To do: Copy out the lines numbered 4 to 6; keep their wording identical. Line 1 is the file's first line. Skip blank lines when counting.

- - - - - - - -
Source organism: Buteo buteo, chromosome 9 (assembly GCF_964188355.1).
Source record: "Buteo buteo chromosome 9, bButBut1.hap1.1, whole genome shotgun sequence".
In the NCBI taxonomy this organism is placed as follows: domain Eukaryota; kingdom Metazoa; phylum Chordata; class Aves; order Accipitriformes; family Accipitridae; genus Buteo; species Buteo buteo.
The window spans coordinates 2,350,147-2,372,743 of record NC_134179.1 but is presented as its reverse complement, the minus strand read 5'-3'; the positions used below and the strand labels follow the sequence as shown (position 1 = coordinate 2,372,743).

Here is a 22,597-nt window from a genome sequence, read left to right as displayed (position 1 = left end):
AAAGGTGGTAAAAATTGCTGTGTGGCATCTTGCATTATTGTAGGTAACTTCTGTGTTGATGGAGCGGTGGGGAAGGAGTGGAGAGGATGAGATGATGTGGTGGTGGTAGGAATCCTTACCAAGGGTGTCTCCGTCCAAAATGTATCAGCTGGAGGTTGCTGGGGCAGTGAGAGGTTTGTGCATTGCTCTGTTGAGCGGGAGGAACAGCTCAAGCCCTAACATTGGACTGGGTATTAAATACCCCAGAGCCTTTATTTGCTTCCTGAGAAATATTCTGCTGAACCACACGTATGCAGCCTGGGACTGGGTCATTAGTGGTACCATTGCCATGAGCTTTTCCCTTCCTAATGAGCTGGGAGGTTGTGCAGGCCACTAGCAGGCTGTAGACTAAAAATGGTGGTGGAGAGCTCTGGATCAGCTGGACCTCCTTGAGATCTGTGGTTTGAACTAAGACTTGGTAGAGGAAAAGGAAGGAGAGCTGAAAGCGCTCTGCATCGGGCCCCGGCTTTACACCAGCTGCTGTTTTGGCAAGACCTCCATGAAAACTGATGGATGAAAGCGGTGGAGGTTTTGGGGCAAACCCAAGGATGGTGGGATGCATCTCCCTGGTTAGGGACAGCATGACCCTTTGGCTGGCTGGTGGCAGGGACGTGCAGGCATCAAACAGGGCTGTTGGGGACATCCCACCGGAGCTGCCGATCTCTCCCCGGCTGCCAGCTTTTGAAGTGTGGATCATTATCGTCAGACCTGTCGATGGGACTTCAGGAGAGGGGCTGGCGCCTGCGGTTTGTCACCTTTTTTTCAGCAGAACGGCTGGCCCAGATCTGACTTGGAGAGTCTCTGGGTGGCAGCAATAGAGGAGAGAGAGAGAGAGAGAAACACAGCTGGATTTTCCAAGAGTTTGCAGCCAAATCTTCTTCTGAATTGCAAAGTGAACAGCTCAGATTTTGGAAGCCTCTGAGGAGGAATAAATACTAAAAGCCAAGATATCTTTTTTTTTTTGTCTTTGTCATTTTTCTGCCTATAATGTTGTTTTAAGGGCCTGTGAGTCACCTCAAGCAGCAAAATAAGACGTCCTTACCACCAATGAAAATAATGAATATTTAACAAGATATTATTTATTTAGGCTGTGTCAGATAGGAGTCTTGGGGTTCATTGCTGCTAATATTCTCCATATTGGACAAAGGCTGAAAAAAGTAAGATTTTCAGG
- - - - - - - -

The window spans coordinates 2,350,147-2,372,743 of record NC_134179.1 but is presented as its reverse complement, the minus strand read 5'-3'; the positions used below and the strand labels follow the sequence as shown (position 1 = coordinate 2,372,743).

Here is a 22,597-nt window from a genome sequence, read left to right as displayed (position 1 = left end):
AAAGGTGGTAAAAATTGCTGTGTGGCATCTTGCATTATTGTAGGTAACTTCTGTGTTGATGGAGCGGTGGGGAAGGAGTGGAGAGGATGAGATGATGTGGTGGTGGTAGGAATCCTTACCAAGGGTGTCTCCGTCCAAAATGTATCAGCTGGAGGTTGCTGGGGCAGTGAGAGGTTTGTGCATTGCTCTGTTGAGCGGGAGGAACAGCTCAAGCCCTAACATTGGACTGGGTATTAAATACCCCAGAGCCTTTATTTGCTTCCTGAGAAATATTCTGCTGAACCACACGTATGCAGCCTGGGACTGGGTCATTAGTGGTACCATTGCCATGAGCTTTTCCCTTCCTAATGAGCTGGGAGGTTGTGCAGGCCACTAGCAGGCTGTAGACTAAAAATGGTGGTGGAGAGCTCTGGATCAGCTGGACCTCCTTGAGATCTGTGGTTTGAACTAAGACTTGGTAGAGGAAAAGGAAGGAGAGCTGAAAGCGCTCTGCATCGGGCCCCGGCTTTACACCAGCTGCTGTTTTGGCAAGACCTCCATGAAAACTGATGGATGAAAGCGGTGGAGGTTTTGGGGCAAACCCAAGGATGGTGGGATGCATCTCCCTGGTTAGGGACAGCATGACCCTTTGGCTGGCTGGTGGCAGGGACGTGCAGGCATCAAACAGGGCTGTTGGGGACATCCCACCGGAGCTGCCGATCTCTCCCCGGCTGCCAGCTTTTGAAGTGTGGATCATTATCGTCAGACCTGTCGATGGGACTTCAGGAGAGGGGCTGGCGCCTGCGGTTTGTCACCTTTTTTTCAGCAGAACGGCTGGCCCAGATCTGACTTGGAGAGTCTCTGGGTGGCAGCAATAGAGGAGAGAGAGAGAGAGAGAAACACAGCTGGATTTTCCAAGAGTTTGCAGCCAAATCTTCTTCTGAATTGCAAAGTGAACAGCTCAGATTTTGGAAGCCTCTGAGGAGGAATAAATACTAAAAGCCAAGATATCTTTTTTTTTTTGTCTTTGTCATTTTTCTGCCTATAATGTTGTTTTAAGGGCCTGTGAGTCACCTCAAGCAGCAAAATAAGACGTCCTTACCACCAATGAAAATAATGAATATTTAACAAGATATTATTTATTTAGGCTGTGTCAGATAGGAGTCTTGGGGTTCATTGCTGCTAATATTCTCCATATTGGACAAAGGCTGAAAAAAGTAAGATTTTCAGG